Before the world went into its COVID-imposed lockdown, I discovered, quite by chance, while reading about Mary Ann Hall, that a photograph of my great-great-grandfather’s gravesite in Washington, DC’s Congressional Cemetery is on Wikipedia.
No one but me would care that, in the background of the photo, is the gravesite of William Gardner, but it’s there, I know it’s there, and the knowledge helped me to refine my annotated map of Congressional Cemetery. (I had the Gardner plot one tree to the north.)
During the lockdown, Congressional Cemetery has been livestreaming tours on Saturday mornings. Since you can’t visit in person, you can visit virtually. This has been good for me, because seeing the photograph on Wikipedia really made me want to visit Congressional Cemetery again.
A few weeks ago, the docent, in his tour of the cemetery, went by the Gardner plot, then circled back (after going to J. Edgar Hoover) to Mary Ann Hall, the 19th-century brothel owner. The sequence takes place between about 16:00 and 20:00 in the video below:
If you watch the video straight through from the beginning, the docent takes a somewhat random and circuitous path through the cemetery before he arrives at J. Edgar Hoover.
Oddly, I take much the same path when I visit.
The easy way to reach the Gardners at Congressional Cemetery would be this: go in the gate, walk toward the chapel straight ahead, turn left onto the brick path halfway to the chapel, take the brick path to the next paved street (Henderson Avenue, I believe), and the area where William T. Gardner is buried is about 45 degrees to your left, under a tree.
That’s the easy way.
I take the scenic route. I enter the gate, go past the office, and then take off to the left so I can see interesting things, like the stone tables and the eastern cenotaphs.
In the video, the docent, before he leaves the area of the cenotaphs to walk over to J. Edgar Hoover (and past the Gardners), he points to a memorial with a broken Greek column. “Oh, look at that. A life cut short.” And he moves on, without explaining anything about it.
That’s a favorite landmark of mine!
It belongs to William Elliott, astronomer and mathematician.
He’s unknown today, but he was responsible for the founding of the Naval Observatory. The Records of the Columbia Historical Society of Washington, DC has a brief biographical sketch of Elliott in their 1899 proceedings:
I desire to correct some imperfect statements lately appearing in public print, and for that reason I state, first, that a Mr. William Elliott, a civil engineer, emigrated from England in the year 1810 to the city of Washington, where he became known as a celebrated teacher of algebra and mathematics. He was appointed to a position in the Pension Office of the War Department, and being commissioned by the President of the United States to fix the longitude of the Capitol from Greenwich, England, on April 10, 1821, he resigned his position in the Pension Office on the 30th of that month, and completed his instrumental Celestial observations for the longitude on February 21, 1822. (Its calculations were made by Wm. Lambert.) He built a frame house for a private observatory at the rear of his dwelling in March, 1821, and on April 2, 1824, he was engaged running a meridian line to the north of his observatory. He was appointed surveyor of the city of Washington in 1832, and continued in that office till his death in 1837.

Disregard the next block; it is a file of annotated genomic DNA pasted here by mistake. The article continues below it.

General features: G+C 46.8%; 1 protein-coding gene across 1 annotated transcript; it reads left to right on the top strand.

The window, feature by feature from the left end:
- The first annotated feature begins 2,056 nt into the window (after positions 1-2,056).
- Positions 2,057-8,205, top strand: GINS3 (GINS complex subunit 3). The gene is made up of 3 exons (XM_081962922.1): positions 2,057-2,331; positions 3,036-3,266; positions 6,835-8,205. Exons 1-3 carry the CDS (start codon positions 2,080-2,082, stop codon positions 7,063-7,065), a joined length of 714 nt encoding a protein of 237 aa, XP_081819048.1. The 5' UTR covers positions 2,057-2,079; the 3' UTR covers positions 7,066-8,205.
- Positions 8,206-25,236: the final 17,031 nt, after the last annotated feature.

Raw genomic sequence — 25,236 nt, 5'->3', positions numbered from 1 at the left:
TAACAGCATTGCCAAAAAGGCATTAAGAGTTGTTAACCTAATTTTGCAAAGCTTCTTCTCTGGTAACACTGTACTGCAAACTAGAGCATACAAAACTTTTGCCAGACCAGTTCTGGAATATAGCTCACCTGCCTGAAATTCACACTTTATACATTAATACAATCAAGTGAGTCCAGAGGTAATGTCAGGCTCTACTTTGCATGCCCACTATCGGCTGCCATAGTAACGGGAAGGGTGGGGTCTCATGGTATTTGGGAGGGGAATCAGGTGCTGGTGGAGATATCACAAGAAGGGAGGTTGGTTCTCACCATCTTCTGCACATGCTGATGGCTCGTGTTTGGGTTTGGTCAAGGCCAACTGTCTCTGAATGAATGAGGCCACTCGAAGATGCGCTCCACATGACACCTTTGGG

The first United States Naval Observatory was brought into existence chiefly by the efforts of the said Mr William Elliott. Lieut. L.M. Goldsborough, U.S.N., was the first officer who was placed in charge of that office in the Navy Department, in the year 1830. Lieut. Goldsborough was succeeded in that year by Lieut. Wilkes, U.S.N., who obtained permission from the Naval Commissioners to remove the Observatory office to a small frame building on a high elevation that was located at the rear of Mr William Elliott’s residence, No. 222 North Capitol street, situated on the west side between B and C streets, and N. 5 degrees 0 minutes W., 1,200 feet (nearly) from the center of the Capitol, being the same observatory as was built by Mr Elliott in March, 1824.
That’s not the most exciting stuff, but it’s interesting.
The slab headstone to the left of William Elliott’s in my photograph above is one of his (three?) wives. Elliott lived to be 64, so it’s hard to say that his life was “cut short” (the meaning of the broken column). And while he’s forgotten today, the observatory he helped to found — the Naval Observatory — remains an active observatory (though no longer in its original location).
I’m not sure when I’ll next get to Washington and visit Congressional Cemetery again. When I do, William Elliott, astronomer and mathematician, will still be there.